A common belief is that memory is like a tape recorder: imprints of our experiences that are stored and accessed on demand. But if you believe that, try watching this video.
While scientists can explain in considerable detail why we remember and forget, far less is known about why we sometimes recall things not quite as they happened – something that can be quite a surprise when played back to us on screen. Craig Stark, a cognitive neuroscientist at the University of California (UCI), wants to learn more about this peculiarity. “We’ve known that memory is imperfect for a long time,” he explains. “But understanding why is incredibly difficult. We struggle to find ways to ‘see’ a memory – one could even argue that we never have really achieved this.”
Nevertheless, a growing body of knowledge is pointing to the many ways that memories can change over time. “Memory is a reconstructive process, susceptible to distortion and loss,” Stark explains. “There are clear mechanisms that we can observe at the molecular level where memories change, can be erased, or even implanted. Most of the time our memories serve us well, however the difference between our perceptions of a remembered event and the reality can cause big problems in crucial situations, such as eye-witness testimony.
“This is not abnormal,” Stark continues. “Our brains are designed to have false memories. With so many stimuli around they record the gist of what is new and fill in the rest with previous knowledge. From an evolutionary perspective, generalising from similar events helps us. But it also makes our memories vulnerable.”
Our brains are designed to have false memories
Studies led by Stark’s team have shown that at times where we expect our minds to be at their sharpest – such as recalling violent or other stressful events – distortions can occur. “Even minor distortions can have severe consequences,” he explains. “Your recollection of events can be skewed by your prior attitudes, expectations and experiences. For example, one classic study in the field showed that when people read a brief text about a wild and unruly girl, they are much more likely to mistakenly remember the text stating that the character was deaf and blind if told the person was named Helen Keller (the name of a famous deaf-blind author) than if they were named Carol Harris – when in reality the text did not mention this at all. People unwittingly added information and filled gaps based on assumptions that the text referred to ‘that’ Helen Keller. Another study indicated that changing the way that you ask questions – such as using the word “smash” rather than “hit” – can influence people’s memories about the severity of an event.”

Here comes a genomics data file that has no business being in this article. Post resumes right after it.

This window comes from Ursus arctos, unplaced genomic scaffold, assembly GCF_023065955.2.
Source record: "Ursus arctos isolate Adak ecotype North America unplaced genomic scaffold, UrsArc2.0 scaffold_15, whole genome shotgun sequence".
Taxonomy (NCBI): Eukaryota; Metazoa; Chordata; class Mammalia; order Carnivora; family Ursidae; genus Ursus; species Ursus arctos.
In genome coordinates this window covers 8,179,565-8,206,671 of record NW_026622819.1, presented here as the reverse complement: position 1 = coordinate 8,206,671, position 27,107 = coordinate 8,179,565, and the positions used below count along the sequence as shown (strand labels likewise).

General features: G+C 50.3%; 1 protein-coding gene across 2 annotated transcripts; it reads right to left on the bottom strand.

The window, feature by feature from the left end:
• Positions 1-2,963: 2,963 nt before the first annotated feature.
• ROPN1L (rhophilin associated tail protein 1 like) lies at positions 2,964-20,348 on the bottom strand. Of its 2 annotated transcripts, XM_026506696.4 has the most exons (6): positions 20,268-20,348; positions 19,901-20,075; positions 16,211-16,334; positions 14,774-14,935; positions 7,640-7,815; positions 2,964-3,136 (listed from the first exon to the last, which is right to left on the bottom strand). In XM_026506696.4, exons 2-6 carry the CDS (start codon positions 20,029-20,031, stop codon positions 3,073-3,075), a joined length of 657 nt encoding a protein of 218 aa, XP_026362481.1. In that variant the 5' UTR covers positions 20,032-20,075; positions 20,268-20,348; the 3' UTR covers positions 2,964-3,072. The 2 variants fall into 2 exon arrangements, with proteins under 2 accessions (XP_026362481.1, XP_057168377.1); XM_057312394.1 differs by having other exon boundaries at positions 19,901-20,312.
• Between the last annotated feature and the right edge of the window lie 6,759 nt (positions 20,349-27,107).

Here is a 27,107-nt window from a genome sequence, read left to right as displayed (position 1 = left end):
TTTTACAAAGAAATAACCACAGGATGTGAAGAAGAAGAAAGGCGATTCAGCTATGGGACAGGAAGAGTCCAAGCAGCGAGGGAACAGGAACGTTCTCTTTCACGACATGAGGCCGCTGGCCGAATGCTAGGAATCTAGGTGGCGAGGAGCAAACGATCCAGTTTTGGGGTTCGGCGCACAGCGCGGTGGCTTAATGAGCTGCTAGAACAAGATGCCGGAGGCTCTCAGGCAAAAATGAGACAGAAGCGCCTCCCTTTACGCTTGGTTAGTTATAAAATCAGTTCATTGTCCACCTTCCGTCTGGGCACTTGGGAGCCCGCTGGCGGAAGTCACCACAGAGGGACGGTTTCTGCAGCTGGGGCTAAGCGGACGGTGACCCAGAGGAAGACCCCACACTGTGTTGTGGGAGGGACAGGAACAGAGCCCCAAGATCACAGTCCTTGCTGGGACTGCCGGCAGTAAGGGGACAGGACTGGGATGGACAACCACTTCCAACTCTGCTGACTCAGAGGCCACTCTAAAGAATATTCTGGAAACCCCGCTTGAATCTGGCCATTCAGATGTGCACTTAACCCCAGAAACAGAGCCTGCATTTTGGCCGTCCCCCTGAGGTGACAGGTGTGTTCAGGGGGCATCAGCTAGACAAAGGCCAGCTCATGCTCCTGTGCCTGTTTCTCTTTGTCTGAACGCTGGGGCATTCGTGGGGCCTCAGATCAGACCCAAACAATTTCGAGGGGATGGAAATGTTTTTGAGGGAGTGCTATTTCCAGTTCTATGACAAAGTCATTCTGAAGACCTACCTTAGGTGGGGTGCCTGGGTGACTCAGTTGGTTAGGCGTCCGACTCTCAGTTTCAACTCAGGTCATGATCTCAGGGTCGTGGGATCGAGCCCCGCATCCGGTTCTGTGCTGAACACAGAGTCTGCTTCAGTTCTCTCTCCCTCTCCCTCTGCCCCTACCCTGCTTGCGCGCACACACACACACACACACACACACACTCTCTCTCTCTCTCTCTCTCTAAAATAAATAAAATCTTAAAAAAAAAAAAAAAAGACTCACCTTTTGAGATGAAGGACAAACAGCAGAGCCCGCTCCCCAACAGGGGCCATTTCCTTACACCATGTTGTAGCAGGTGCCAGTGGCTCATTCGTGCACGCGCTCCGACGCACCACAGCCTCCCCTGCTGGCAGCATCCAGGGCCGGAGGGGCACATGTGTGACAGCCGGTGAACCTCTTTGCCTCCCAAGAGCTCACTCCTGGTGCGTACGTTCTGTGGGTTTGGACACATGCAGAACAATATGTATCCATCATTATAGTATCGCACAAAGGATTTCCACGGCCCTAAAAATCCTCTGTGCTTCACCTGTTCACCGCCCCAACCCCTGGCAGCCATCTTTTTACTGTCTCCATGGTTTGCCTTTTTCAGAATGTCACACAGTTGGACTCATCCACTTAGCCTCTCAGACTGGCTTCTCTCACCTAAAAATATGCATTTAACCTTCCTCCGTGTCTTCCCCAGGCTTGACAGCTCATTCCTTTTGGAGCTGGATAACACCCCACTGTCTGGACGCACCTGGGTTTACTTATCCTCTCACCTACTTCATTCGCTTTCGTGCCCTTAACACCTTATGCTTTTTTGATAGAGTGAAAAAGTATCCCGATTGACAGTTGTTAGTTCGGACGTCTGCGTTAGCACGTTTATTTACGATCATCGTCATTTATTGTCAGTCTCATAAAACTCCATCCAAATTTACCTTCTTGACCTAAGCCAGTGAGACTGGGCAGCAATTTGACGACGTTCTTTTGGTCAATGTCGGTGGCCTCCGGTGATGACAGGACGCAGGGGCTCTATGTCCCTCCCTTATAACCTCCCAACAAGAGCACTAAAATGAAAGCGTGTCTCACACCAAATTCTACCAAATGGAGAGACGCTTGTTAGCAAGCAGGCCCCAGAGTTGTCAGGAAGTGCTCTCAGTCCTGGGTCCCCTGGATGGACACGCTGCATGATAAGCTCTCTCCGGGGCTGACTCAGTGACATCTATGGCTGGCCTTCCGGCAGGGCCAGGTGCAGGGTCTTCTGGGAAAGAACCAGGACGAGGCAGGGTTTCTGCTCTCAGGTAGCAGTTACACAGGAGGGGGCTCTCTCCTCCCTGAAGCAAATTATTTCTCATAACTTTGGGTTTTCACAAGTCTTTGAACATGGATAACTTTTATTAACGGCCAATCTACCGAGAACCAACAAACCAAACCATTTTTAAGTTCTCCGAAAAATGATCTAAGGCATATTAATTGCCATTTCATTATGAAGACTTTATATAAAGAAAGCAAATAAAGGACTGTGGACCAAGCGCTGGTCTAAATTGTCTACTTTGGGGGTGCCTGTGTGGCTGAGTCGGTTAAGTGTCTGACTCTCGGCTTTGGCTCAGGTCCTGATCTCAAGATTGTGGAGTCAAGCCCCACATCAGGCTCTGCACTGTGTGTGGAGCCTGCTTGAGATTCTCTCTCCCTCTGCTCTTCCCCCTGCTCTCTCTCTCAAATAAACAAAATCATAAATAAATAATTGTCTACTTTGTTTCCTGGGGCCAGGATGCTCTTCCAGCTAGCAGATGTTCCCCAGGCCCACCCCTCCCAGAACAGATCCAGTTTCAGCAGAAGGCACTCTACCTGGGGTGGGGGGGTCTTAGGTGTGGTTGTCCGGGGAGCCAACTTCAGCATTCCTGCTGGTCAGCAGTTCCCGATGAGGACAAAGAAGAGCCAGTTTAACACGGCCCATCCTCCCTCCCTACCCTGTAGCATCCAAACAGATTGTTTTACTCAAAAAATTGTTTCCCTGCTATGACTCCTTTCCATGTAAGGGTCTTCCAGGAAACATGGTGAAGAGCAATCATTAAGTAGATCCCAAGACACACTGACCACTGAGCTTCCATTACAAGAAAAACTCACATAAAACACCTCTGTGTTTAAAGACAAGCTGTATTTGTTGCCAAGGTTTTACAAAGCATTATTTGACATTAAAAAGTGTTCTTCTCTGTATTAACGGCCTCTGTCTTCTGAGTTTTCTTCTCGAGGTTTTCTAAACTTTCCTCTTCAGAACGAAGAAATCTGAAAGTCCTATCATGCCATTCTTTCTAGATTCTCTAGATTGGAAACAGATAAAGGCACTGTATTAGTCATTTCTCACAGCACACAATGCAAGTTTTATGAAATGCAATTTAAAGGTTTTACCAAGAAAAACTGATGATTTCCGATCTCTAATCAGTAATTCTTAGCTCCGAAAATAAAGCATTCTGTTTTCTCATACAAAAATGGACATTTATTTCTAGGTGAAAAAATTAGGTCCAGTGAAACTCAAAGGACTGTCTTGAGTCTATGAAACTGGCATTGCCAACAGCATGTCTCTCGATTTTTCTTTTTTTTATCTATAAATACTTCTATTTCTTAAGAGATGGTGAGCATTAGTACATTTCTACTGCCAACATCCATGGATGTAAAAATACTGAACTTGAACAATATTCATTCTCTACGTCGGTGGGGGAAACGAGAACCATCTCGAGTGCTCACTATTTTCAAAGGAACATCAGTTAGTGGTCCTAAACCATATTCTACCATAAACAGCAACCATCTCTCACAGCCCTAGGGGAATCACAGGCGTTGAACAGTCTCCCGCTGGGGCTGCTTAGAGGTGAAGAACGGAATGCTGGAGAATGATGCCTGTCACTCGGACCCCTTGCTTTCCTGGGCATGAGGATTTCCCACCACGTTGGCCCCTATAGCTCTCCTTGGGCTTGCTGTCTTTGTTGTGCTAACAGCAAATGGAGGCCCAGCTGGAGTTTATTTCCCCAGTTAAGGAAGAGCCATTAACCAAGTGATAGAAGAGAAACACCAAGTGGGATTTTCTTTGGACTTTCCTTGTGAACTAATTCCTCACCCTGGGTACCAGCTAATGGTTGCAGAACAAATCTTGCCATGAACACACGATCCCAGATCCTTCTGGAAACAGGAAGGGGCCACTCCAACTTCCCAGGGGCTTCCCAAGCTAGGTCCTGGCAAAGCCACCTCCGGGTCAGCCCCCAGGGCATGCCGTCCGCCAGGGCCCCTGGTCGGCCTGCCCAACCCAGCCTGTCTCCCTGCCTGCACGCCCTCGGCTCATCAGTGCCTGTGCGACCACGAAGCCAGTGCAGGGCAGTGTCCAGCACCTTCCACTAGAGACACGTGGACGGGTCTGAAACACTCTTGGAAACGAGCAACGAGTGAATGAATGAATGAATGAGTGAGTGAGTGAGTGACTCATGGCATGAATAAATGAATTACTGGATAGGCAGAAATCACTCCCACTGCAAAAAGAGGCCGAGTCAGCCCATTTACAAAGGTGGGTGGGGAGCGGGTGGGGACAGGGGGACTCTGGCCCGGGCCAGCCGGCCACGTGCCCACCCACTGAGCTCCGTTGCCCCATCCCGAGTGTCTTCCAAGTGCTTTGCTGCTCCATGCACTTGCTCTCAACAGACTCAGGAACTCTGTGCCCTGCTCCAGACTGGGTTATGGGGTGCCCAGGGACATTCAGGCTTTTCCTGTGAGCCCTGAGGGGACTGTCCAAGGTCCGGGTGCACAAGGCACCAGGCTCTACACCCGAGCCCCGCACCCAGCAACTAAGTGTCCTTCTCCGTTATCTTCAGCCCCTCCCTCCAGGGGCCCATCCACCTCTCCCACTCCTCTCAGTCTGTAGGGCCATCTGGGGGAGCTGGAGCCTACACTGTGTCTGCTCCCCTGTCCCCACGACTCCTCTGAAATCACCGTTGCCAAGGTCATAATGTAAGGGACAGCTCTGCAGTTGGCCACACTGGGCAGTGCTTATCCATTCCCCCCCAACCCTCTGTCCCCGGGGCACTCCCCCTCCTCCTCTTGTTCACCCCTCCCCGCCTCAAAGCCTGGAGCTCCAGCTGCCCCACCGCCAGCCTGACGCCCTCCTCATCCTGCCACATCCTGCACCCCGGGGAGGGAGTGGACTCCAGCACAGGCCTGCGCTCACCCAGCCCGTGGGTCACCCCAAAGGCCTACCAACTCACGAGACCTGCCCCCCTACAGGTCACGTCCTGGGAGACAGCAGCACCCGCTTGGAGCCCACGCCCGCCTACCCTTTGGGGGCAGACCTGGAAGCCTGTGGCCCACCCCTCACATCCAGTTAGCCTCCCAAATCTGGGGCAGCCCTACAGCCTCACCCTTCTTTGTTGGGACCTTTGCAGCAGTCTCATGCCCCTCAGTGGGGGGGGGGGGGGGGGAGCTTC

False memories have even been observed in amnesiacs. “In 1953, a famous patient called Henry Molaison – known as H.M. – underwent an operation that removed crucial brain structures: from that day on he was unable to remember what happened even minutes ago,” says Stark. “In many ways he was trapped in the 1950s. In an interview in the 1990s, he was asked if he knew who the president of the United States was. He didn’t, yet when asked if the president was a man or a woman he was certain it was a man. What were the odds of having a female president in the 1950s? His brain tricked him with a best guess.”
There are clear implications for the legal system
The onus then is on promoting a greater awareness of memory processes in daily life. “As an expert in false memories, I realise I could just be filling in my assertions on why I think this is so based on my expectations!” Stark smiles. “But in seriousness, there are clear implications for the legal system: jurors for example are expected to watch weeks’ or months’ worth of evidence and then recall it in order to make decisions. In such instances, it is crucial to recognise that memory is open to distortion, it is the natural way our system works and it happens in all of us.”